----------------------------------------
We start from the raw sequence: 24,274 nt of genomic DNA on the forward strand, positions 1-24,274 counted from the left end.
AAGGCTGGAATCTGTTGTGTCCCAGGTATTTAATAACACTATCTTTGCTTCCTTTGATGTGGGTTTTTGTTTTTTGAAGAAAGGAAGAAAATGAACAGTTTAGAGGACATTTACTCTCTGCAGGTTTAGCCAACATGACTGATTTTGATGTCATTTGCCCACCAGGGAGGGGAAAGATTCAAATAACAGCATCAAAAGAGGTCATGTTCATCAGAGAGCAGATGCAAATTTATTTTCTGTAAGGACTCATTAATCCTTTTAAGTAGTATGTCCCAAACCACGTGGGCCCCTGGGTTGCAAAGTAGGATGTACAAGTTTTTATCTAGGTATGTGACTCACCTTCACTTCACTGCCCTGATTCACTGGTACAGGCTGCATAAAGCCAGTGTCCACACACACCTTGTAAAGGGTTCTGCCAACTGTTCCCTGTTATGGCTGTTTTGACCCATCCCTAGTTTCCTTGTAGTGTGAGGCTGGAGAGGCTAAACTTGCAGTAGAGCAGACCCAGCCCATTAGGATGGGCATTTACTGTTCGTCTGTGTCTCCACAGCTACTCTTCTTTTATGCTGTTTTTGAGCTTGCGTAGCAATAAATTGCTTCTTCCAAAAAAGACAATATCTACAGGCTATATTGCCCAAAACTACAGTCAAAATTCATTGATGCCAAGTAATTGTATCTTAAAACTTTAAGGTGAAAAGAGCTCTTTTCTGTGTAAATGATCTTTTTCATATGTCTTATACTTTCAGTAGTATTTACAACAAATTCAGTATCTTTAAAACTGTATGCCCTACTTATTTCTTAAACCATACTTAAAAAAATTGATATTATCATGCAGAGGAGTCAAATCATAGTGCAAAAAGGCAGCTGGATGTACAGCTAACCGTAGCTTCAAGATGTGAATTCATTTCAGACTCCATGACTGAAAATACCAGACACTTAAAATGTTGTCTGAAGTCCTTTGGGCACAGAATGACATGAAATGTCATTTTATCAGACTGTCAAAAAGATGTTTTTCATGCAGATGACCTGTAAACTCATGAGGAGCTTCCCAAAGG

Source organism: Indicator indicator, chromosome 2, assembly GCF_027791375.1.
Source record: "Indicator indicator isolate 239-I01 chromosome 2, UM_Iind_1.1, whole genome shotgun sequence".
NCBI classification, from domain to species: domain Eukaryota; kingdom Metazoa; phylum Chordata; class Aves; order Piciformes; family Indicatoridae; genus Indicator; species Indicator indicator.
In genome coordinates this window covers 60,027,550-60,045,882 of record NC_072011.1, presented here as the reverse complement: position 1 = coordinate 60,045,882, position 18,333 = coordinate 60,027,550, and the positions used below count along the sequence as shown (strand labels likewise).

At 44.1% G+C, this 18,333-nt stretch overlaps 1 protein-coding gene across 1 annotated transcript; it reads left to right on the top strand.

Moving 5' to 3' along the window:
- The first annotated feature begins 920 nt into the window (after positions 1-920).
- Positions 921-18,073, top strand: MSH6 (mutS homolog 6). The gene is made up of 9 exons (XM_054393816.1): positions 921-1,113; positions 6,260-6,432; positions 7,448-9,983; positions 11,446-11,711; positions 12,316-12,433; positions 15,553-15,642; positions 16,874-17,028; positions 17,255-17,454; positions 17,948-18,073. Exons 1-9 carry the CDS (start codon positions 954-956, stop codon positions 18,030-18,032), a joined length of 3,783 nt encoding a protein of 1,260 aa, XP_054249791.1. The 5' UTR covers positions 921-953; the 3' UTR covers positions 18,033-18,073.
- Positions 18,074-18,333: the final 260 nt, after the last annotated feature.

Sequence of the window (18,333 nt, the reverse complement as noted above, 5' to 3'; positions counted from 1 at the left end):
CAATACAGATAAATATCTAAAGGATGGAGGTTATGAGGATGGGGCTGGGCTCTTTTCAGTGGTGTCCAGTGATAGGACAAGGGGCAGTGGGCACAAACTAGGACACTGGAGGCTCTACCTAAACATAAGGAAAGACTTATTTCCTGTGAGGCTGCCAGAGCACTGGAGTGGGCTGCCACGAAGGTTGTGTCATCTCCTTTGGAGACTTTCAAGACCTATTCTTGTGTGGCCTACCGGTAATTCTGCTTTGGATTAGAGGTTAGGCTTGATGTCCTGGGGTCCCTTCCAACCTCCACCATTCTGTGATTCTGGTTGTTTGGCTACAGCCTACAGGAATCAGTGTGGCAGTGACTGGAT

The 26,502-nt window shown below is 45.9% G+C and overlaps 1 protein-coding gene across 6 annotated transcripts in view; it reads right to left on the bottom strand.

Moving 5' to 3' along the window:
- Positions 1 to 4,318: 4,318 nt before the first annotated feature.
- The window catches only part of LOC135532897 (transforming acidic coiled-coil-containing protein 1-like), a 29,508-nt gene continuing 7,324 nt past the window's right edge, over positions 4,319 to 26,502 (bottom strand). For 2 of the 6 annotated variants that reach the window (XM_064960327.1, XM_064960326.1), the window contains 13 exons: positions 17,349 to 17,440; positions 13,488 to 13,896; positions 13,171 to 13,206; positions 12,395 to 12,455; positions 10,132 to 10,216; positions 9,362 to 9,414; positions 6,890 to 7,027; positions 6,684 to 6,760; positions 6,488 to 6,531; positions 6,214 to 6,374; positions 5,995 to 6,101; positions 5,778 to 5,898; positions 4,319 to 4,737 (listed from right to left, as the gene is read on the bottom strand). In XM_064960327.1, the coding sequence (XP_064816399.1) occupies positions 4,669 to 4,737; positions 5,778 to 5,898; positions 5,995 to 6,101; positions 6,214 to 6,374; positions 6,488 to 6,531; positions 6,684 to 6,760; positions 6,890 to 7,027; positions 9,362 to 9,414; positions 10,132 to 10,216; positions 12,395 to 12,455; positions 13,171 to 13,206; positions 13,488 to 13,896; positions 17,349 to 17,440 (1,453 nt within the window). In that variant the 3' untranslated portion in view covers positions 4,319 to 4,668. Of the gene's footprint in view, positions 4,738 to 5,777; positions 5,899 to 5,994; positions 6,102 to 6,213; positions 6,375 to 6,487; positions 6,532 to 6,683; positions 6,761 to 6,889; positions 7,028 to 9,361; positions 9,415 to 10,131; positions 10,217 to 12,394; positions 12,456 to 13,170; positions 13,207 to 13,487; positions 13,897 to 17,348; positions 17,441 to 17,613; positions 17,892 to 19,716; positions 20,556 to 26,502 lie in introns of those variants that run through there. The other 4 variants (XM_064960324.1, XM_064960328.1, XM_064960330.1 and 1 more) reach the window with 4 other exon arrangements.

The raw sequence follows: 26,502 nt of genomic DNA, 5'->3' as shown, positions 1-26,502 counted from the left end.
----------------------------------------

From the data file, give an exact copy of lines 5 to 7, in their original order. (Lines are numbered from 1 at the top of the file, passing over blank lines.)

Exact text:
NCBI classification, from domain to species: domain Eukaryota; kingdom Metazoa; phylum Chordata; class Aves; order Piciformes; family Indicatoridae; genus Indicator; species Indicator indicator.
In genome coordinates this window covers 60,027,550-60,045,882 of record NC_072011.1, presented here as the reverse complement: position 1 = coordinate 60,045,882, position 18,333 = coordinate 60,027,550, and the positions used below count along the sequence as shown (strand labels likewise).

At 44.1% G+C, this 18,333-nt stretch overlaps 1 protein-coding gene across 1 annotated transcript; it reads left to right on the top strand.